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Airbnb Demand Outpaces Hotel Demand In London

Colliers International head of hotels and resorts Marc Finney says Airbnb has been regarded as a disruptor in the hotel industry for years and is said to have a major impact on the performance of traditional hotels, but until now there has been no publicly available data to support these claims.  But a new report by Colliers International, Hotelschool The Hague and AirDNA lays the facts bare.


Airbnb recorded 2 million overnight stays in London throughout 2015 and has seen the Average Daily Rate rise to $142/night, compared to $220 for hotels in London. Whilst Airbnb hosts recorded a total revenue of $286M, hotels realised revenue of $8.1B in 2015.

A snapshot of January 2016 indicated that hotels saw year-on-year demand decline by 2%,  revenues dropped by 9% and occupancy sank by 5%. Meanwhile demand for Airbnb listings in London is showing staggering growth rates. Over the same period, Airbnb saw 182% growth in revenues, 126% growth in occupancy and a 206% increase in demand.


“The hotels sector is strong in London, yet there’s no doubt that the continued growth of Airbnb presents a threat,” Marc says. “An interesting finding of the report is Airbnb’s ability to perform even in the notoriously slow ‘off season.’ Our research showed that demand steadily increased throughout the year, and although we see a much faster increase in the summer months, this demand continues to increase outside of peak season. This demonstrates that Airbnb does not seem to be impacted by seasonality in the marketplace, which gives it a distinct advantage as this is not something that we are seeing as much in the hotels sector.”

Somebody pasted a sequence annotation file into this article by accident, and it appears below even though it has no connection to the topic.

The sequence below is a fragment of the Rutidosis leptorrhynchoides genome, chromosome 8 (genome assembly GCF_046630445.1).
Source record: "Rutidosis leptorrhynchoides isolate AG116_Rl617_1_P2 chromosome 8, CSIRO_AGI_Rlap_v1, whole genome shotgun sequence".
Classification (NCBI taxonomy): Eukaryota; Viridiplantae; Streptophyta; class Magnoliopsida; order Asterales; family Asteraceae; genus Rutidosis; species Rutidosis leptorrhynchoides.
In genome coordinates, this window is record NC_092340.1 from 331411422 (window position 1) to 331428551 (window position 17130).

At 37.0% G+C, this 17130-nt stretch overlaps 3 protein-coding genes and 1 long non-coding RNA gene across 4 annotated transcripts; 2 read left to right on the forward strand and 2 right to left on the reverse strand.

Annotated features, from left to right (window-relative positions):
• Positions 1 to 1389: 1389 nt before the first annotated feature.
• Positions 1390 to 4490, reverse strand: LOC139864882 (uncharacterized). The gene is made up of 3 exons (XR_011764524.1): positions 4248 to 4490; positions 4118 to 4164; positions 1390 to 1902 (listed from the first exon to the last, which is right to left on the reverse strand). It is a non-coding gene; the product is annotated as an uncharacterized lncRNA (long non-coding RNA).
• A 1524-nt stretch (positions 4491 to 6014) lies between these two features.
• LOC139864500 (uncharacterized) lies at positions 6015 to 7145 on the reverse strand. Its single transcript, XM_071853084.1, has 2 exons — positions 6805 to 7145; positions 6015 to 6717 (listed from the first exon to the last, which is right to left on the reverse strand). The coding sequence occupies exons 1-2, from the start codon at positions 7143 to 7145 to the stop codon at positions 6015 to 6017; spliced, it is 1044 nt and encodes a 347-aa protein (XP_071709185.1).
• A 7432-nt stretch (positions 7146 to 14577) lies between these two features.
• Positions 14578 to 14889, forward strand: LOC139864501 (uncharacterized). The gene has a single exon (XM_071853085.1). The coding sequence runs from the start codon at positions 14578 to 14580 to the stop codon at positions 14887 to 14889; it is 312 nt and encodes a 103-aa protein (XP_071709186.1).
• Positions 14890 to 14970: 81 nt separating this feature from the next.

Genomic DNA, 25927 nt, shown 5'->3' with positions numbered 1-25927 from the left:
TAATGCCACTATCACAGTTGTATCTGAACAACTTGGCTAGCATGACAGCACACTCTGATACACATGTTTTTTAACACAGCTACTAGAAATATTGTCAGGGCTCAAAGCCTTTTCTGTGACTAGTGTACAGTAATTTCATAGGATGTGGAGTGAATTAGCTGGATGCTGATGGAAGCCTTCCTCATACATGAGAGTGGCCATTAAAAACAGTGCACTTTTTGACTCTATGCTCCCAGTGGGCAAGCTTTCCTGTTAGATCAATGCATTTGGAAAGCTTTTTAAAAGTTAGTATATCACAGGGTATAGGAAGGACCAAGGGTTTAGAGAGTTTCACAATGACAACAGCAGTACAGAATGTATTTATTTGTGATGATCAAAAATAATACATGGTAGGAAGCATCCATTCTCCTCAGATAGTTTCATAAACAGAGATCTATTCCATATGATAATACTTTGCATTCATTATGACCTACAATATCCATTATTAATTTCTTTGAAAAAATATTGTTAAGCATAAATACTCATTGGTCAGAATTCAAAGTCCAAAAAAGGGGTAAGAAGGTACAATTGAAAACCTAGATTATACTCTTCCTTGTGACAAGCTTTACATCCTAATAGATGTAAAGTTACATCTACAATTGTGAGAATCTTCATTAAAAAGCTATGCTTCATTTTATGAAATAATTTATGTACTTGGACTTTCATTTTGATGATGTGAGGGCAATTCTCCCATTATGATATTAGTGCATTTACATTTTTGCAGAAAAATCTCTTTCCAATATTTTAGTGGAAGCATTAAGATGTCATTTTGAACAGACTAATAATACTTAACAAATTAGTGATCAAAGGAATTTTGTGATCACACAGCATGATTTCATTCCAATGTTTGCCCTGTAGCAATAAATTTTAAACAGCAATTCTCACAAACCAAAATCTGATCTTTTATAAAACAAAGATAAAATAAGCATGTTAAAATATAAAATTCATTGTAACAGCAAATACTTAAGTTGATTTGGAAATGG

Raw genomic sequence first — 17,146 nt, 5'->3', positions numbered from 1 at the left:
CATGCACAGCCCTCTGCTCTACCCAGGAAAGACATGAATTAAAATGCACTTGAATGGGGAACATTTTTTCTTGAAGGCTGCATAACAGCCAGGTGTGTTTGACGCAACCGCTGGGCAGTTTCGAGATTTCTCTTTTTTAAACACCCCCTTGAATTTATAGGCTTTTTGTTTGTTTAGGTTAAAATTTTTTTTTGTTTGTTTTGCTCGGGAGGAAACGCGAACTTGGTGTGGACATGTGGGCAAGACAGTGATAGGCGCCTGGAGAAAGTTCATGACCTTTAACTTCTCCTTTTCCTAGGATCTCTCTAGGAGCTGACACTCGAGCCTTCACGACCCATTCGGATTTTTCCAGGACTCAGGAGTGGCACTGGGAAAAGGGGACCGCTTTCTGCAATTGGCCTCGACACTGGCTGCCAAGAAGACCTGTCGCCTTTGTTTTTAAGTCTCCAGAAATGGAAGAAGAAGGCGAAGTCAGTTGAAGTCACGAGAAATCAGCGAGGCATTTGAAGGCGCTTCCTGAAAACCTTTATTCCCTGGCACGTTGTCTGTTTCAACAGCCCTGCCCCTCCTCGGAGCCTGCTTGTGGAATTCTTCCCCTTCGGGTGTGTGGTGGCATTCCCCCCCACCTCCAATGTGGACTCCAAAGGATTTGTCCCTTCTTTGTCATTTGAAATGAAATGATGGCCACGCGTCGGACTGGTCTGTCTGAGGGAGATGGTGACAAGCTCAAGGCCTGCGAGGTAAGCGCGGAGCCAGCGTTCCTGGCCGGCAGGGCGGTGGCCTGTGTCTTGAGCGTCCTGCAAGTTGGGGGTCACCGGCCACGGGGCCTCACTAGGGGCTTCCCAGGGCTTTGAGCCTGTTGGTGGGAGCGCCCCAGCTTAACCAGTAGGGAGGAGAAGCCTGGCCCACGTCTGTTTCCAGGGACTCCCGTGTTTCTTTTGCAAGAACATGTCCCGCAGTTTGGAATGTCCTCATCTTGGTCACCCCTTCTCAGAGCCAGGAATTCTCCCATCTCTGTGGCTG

Just five areas of London were responsible for over 1 million Airbnb overnight stays last year, according the report. Westminster, Tower Hamlets, Camden, Kensington & Chelsea, and Hackney are hotbeds of Airbnb activity and account for more than half of all Airbnb bookings in London. These boroughs also account for the majority of the city’s Airbnb supply at almost 4 million listings.

In the future, supply growth in Airbnbs in London is expected to be more limited than demand growth, in part driven by increased pressure from local governments and complaining neighbours for regulation and residents experiencing negativity upon offering their property on the platform.

Still, those figures paint a very healthy outlook for Airbnb hosts.